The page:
Dairy Australia has an important role in innovation in the dairy industry on behalf of the 5500 dairy farmers across Australia.
Collaborating with industry partners such as the Gardiner Foundation, Agriculture Victoria and others, Dairy Australia ensures the maximum value is extracted for any levy-funded research.
We asked DairyBio animal program leader Professor Jennie Pryce and DataGene group leader: genetics and delivery Michelle Axford to give an update on these two key herd-improvement investments and how genetic research from DairyBio’s animal program is making significant productivity gains for Australian dairy farmers.
Who is DairyBio is and why are they important to the Australian dairy industry?
DairyBio has two main programs. One is responsible for delivering improved forages and the other is focused on genomic prediction or improvement of dairy cows and it’s known as the animal program.
The work is funded by Dairy Australia, Agriculture Victoria and the Gardiner Foundation, so it’s funded by taxpayers and farmers and is real value for money for farmers in terms of future prosperity to the dairy industry through innovation.
Can you tell us about some of the active research that’s happening?
We’ve got six main projects. All of them are focused on genetic improvement or helping with herd-testing organisations and there’s one that’s focused on how to use genome sequence data.
So that’s understanding every variant there is in an animal’s genome.
We also work in terms of developing new methods to do genomic predictions for breeds other than Holsteins and Jerseys and crossbreds as well.
We also have a research project that’s helping DataGene, where we are working on improving existing breeding values.
And we’ve got another project, which is very much focused on new breeding values and that’s focused very much on the health and environmental impact space.
Why should we care about genomic sequencing? Why is that better than traditional genetic improvement genetic selection methods?
The way that genomic selection works is that we use 50,000 genetic markers that are equally spaced across the genome.
And we pretty much work out the relationship between those genetic markers and whatever trait we are interested in improving
Now, where the sequence data comes in is that we recognise that there are really important parts of the genome.
That if we put a bit more emphasis, or be able to kind of track exactly what’s going on in those parts, it can actually give us a lift in terms of the accuracy within the genomic predictions.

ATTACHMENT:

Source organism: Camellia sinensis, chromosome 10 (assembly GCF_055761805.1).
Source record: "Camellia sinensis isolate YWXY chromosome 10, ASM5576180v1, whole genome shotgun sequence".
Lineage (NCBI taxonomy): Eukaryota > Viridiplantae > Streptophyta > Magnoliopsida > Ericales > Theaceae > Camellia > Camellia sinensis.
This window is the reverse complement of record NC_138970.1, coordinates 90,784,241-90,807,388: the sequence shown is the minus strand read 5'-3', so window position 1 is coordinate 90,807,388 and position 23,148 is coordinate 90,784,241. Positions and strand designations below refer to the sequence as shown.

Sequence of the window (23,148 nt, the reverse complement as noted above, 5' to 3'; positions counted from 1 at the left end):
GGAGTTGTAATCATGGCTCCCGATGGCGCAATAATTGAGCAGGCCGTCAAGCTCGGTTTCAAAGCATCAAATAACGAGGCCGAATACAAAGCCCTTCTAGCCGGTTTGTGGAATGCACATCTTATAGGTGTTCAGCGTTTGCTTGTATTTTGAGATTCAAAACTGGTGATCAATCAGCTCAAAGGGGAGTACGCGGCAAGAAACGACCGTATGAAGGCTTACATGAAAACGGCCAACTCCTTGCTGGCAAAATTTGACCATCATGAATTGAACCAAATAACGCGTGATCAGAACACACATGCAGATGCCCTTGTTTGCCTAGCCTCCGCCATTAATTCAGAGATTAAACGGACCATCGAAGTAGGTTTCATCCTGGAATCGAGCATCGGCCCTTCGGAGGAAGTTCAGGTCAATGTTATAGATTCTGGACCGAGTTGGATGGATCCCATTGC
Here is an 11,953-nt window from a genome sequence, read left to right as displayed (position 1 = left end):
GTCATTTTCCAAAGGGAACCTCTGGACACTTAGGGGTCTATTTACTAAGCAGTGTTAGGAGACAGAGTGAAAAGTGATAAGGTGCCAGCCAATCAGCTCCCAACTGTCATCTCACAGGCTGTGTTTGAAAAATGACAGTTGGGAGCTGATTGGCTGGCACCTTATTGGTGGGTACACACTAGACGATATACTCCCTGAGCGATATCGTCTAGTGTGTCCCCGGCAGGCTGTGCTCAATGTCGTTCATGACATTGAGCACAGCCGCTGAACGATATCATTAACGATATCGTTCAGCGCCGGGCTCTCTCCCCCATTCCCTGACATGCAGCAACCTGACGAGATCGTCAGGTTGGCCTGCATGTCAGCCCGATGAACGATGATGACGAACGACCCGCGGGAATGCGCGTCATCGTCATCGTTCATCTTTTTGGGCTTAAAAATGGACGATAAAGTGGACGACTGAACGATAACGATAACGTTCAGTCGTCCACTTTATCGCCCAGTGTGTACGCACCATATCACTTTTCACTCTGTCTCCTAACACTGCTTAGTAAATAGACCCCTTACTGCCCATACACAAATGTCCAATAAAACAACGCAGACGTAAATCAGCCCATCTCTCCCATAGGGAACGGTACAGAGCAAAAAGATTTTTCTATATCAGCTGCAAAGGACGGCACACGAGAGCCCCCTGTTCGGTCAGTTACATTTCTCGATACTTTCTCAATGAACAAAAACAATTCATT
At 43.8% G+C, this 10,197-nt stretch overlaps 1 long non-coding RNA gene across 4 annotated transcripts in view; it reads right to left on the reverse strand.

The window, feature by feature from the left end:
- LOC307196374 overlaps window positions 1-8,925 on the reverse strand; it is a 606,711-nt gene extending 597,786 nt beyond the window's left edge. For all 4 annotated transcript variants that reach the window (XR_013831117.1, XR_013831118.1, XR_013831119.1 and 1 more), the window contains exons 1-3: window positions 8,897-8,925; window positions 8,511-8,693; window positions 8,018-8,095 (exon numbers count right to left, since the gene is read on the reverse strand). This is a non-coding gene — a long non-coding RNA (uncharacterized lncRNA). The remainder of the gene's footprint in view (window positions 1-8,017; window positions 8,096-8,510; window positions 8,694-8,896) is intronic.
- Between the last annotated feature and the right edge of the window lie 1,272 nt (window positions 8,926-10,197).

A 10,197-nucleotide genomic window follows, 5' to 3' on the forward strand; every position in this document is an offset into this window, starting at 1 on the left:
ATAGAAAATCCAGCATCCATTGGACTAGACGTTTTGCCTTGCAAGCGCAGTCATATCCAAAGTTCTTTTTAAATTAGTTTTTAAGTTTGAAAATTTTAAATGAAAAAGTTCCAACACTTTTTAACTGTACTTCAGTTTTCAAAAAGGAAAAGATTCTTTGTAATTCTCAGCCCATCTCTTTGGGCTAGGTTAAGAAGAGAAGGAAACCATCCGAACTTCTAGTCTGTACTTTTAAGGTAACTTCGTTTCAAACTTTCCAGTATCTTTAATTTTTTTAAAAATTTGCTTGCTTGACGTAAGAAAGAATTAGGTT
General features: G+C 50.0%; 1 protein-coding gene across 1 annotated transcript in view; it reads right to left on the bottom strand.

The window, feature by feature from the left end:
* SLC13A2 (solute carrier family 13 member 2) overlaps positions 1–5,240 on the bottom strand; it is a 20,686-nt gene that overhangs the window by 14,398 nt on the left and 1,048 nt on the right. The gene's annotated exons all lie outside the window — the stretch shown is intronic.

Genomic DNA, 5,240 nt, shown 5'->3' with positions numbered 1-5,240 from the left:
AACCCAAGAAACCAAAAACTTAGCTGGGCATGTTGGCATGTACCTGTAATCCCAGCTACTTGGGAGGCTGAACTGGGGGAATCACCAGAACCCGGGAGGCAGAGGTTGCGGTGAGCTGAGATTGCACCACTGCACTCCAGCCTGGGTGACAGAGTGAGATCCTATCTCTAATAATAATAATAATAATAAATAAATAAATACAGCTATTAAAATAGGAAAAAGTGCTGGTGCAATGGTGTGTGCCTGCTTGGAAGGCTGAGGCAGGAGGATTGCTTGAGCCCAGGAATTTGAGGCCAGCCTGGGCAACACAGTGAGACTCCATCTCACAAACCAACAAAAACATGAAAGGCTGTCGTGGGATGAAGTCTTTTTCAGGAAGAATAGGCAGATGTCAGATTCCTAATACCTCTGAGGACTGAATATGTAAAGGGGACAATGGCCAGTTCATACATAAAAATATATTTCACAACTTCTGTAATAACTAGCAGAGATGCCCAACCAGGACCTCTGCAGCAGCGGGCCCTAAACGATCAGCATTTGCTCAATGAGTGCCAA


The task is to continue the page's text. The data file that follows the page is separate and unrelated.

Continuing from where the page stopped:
So it’s some way of enhancing what we currently do with current genetic or genomic evaluations.
The interesting thing is that the enhancement works best for traits other than production, these are the lower heritability traits that we don’t have so much data on.
One thing that we’re working on at the moment is improved fertility breeding values and we’re looking at lots of different sources of data.
One researcher is having a look to see if we can use herd test information in a novel way and this is the midinfrared spectral data that we get from herd testing and whether we can use that to improve our genetic predictions.
We’re also looking to see if we can bring in data that’s been collected by other collaborators.
So we have a collaboration with Dairy NZ on this cool study where they’ve got high and low fertility breeding value cows – around 500 of them.
We’re interested to see if there are genetic variants that crop up in either the high or the low fertility group that we can then use to help with our genetic predictions in Australia.
How does your research reach farmers?
So this is the beautiful thing.
It’s very simple for us to do the research and then we have the very capable hands of DataGene to translate that into tools that farmers can use.
We’re really fortunate to have this model and it’s a very seamless transition for us to be able to convert the research into applications that farmers can use.
Are there any specific success stories in terms of the translation of this research on to farm?
There’s lots of examples, I think that’s one of the really gratifying parts of my job to talk to farmers about their experiences.